Review Article

Emerging Role of the Gut Microbiome in the Progression of Nonalcoholic Fatty Liver Disease and Potential Therapeutic Implications

Saumya Jayakumar; Rohit Loomba


Aliment Pharmacol Ther. 2019;50(2):144-158. 

In This Article

Gut Microbiome and Metabolic Syndrome

Metabolic syndrome is defined as the presence of any three of the following conditions: central obesity, hypertension, impaired glucose tolerance (or overt diabetes mellitus), hypertriglyceridemia and low levels of high-density lipoproteinemia (HDL).[58] Given the close association between NAFLD and obesity, insulin resistance and TG levels,[59] NAFLD is often considered the hepatic manifestation of metabolic syndrome.[60] Because gut microbiota play a key role in metabolism and energy production from dietary intake,[61] it stands to reason that they are closely related to components of metabolic syndrome (eg, obesity and diabetes).

One of the main factors in the development of obesity, diabetes and NAFLD is diet. Diet affects the composition of GI bacteria, which then influences host metabolism and inflammation.[62] Turnbaugh and colleagues demonstrated the effect of diet on the gut microbiota in a mouse model.[63] They humanised the gut microbiota of these mice by transplanting them with human faeces, and then they fed the mice either a high-fat, high-sugar diet ("Western diet") or a plant-based, low-fat diet.[63] The group that was fed a high-fat diet had a lower percentage of Bacteroidetes spp in its gut microbiota and a higher percentage of Firmicutes compared with mice fed a plant-based diet. Studies in humans and mice have shown an increased Firmicutes/Bacteroidetes ratio in individuals who are overweight or obese,[64,65] and a reduction in the Firmicutes/Bacteroidetes ratio with weight loss.[32]

In addition, higher colonic levels of SCFAs have been observed in obese individuals compared with their nonobese counterparts.[64,66,67] The higher production of SCFAs may result in energy accumulation and subsequent weight gain.[68] In a comparison between individuals who were morbidly obese and individuals of normal weight, increased numbers of both the H2-producing bacteria Prevotellaceae and H2-oxidising Archaea microorganisms were observed in the morbidly obese participants.[69] The authors hypothesised that interspecies H2 transfer accelerated carbohydrate fermentation and the production of acetate, with an ensuing increased energy uptake by the host. An increase in SCFA levels may also alter other metabolic pathways (eg, lipid and glucose metabolism via activation of peroxisome proliferator-activated receptor gamma[70] and glucagon-like peptide-1 [GLP-1]).[71]

The gut microbiota can also directly affect factors that control adiposity. For example, alterations in the gut microbiota affect the epithelial cell product, fasting-induced adipocyte factor (FIAF, also known as angiopoietin-like protein 4), which inhibits lipoprotein lipase. Preclinical models have demonstrated that microbial suppression of the FIAF gene increases lipogenesis,[72] whereas administration of the bacterial strain Lactobacillus paracasei ssp paracasei F19 both induced FIAF gene expression and reduced body fat.[73] The gut microbiota may also inhibit activity of the enzyme, adenosine monophosphate-activated protein kinase, in muscle and liver, resulting in reduction of fatty acid oxidation and increased fat storage.[74,75]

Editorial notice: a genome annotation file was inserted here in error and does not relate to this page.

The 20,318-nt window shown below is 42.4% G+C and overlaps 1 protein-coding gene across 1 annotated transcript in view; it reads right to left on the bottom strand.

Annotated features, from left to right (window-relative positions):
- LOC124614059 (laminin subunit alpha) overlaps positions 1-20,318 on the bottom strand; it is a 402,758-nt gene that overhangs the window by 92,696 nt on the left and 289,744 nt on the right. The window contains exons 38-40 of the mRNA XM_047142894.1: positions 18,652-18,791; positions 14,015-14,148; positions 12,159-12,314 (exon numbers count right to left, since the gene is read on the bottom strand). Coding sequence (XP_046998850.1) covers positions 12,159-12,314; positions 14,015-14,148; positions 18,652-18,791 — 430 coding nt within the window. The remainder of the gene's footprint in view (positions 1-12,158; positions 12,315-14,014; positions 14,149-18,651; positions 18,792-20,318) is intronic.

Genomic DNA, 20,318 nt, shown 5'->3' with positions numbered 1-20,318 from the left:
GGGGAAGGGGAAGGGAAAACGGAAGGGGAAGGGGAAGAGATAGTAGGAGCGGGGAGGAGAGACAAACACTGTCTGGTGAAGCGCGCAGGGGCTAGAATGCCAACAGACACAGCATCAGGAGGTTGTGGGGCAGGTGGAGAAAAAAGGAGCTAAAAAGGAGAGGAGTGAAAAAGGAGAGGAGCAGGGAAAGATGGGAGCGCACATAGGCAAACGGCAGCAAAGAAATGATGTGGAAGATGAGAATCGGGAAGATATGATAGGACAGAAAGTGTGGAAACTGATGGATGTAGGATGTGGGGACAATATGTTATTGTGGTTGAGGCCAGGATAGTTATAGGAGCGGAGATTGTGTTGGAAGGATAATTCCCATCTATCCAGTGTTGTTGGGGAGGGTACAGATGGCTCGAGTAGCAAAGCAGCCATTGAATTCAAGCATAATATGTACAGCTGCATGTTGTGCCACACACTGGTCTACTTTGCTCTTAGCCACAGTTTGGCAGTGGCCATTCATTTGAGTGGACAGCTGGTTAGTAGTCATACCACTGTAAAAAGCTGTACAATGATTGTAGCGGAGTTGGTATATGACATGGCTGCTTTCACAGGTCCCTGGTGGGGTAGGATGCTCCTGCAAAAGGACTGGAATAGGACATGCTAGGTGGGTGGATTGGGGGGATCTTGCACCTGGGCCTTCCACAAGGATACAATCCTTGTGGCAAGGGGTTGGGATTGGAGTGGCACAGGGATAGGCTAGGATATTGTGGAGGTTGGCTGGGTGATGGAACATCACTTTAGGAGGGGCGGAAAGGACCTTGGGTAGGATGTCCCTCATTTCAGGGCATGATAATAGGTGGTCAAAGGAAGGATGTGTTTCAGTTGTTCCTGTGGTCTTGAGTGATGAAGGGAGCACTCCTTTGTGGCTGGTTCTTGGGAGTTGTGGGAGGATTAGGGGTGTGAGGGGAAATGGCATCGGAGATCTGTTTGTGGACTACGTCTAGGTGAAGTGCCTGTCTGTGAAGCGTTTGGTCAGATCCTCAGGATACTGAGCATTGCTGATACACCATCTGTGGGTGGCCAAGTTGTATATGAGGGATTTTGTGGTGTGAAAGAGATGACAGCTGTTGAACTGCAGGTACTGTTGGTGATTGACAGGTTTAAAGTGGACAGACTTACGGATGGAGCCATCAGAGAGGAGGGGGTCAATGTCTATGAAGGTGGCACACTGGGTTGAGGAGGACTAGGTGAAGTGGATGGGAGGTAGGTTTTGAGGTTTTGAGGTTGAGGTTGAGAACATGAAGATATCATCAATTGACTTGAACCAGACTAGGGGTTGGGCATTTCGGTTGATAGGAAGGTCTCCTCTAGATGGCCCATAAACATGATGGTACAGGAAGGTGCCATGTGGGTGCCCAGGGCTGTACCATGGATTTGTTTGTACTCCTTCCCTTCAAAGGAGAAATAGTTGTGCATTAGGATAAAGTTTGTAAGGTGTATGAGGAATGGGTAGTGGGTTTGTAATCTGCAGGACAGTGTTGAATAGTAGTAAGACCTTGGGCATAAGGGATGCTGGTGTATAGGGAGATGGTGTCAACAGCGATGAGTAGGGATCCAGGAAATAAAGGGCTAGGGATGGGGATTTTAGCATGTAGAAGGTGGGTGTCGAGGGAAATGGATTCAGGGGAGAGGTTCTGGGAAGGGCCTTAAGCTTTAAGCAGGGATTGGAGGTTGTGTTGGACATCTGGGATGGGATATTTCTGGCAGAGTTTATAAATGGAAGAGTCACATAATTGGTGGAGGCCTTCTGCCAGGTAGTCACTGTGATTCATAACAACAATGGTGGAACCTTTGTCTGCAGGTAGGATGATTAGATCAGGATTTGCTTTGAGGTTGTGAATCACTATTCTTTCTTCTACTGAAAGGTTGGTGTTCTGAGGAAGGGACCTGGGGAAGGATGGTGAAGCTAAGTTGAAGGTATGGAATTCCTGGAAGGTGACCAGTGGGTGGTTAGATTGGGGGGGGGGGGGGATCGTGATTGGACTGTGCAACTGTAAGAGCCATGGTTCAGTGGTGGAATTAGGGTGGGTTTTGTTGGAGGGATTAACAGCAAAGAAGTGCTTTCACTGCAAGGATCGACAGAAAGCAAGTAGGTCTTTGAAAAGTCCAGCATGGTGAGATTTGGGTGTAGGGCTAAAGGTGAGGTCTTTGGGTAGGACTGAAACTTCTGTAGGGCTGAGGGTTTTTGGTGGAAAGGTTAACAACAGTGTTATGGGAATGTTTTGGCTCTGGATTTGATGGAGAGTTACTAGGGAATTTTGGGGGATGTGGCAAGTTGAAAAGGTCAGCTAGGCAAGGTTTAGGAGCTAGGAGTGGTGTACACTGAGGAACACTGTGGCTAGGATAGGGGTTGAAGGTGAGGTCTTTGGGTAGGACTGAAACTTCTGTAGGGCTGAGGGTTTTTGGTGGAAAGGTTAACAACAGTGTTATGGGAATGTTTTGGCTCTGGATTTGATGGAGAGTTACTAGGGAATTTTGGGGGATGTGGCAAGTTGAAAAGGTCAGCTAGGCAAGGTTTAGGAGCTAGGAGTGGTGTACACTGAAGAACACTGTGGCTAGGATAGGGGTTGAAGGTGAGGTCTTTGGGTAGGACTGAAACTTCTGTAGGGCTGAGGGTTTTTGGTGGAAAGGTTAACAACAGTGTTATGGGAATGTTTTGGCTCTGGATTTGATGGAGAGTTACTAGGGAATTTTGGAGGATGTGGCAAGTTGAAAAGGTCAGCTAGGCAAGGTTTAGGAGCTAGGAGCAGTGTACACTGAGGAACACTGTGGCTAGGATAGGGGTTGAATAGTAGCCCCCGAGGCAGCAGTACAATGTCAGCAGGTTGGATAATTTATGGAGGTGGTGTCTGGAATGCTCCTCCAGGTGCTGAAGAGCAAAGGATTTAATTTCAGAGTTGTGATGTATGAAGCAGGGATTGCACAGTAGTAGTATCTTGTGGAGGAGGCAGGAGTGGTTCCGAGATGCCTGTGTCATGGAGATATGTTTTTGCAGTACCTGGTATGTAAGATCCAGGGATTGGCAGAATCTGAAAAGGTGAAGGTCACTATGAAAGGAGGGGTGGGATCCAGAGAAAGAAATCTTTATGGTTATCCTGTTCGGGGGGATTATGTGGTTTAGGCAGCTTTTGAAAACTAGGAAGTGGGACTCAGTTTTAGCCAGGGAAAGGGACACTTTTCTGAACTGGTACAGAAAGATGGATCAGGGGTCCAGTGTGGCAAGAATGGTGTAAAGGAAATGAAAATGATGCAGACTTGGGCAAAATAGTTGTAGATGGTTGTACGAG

The gut microbiome also has a role in type 2 diabetes mellitus (T2DM). For example, a correlation between the Firmicutes/Bacteroidetes ratio and plasma glucose concentrations was reported in patients with T2DM.[76] In addition, as stated above, the gut microbiota affect the production and release of GLP-1, which affects pancreatic β-cell function. SCFAs also appear to be closely interrelated with insulin resistance. Compared with patients without insulin resistance, patients with T2DM have a decrease in butyrate-producing bacteria.[77] SCFAs bind to G-protein (GPR)-coupled receptors (eg, GPR41 and GPR43),[78] which may lead to the secretion of factors such as protein YY that affect satiety, gastric motility and pancreatic function.[79–81]

SCFAs also regulate various aspects of GI inflammation, such as neutrophil migration, T-cell differentiation and macrophage expression of proinflammatory cytokines.[82] Insulin resistance is often accompanied by low-grade inflammation.[83,84] The movement of the GI bacterial product lipopolysaccharides [LPS] into intestinal capillaries may contribute to inflammation and insulin resistance.[84] TLRs are a type of innate immune receptor that are thought to recognise LPS and other products of invading pathogenic bacteria.[83] TLR knockout studies in mice are helping to elucidate the role of the gut microbiota in metabolic syndrome and insulin resistance. For example, mice deficient in TLR-5 developed features of metabolic syndrome, including insulin resistance.[85] The authors of this report suggested that changes in the composition of gut microbiota, resulting from loss of TLR-5, induced the low-grade inflammation that contributed to the symptoms of metabolic syndrome. Another report described mice with elimination of TLR-4 specifically in hepatocytes.[86] When these mice received a high-fat diet, they became obese, but compared with control mice, these mice displayed enhanced insulin sensitivity and reduced hepatic steatosis. Thus, hepatocytes are centrally involved in the effects of inflammation on metabolic control, with the gut microbiota making up a significant part of that inflammatory signal.[86]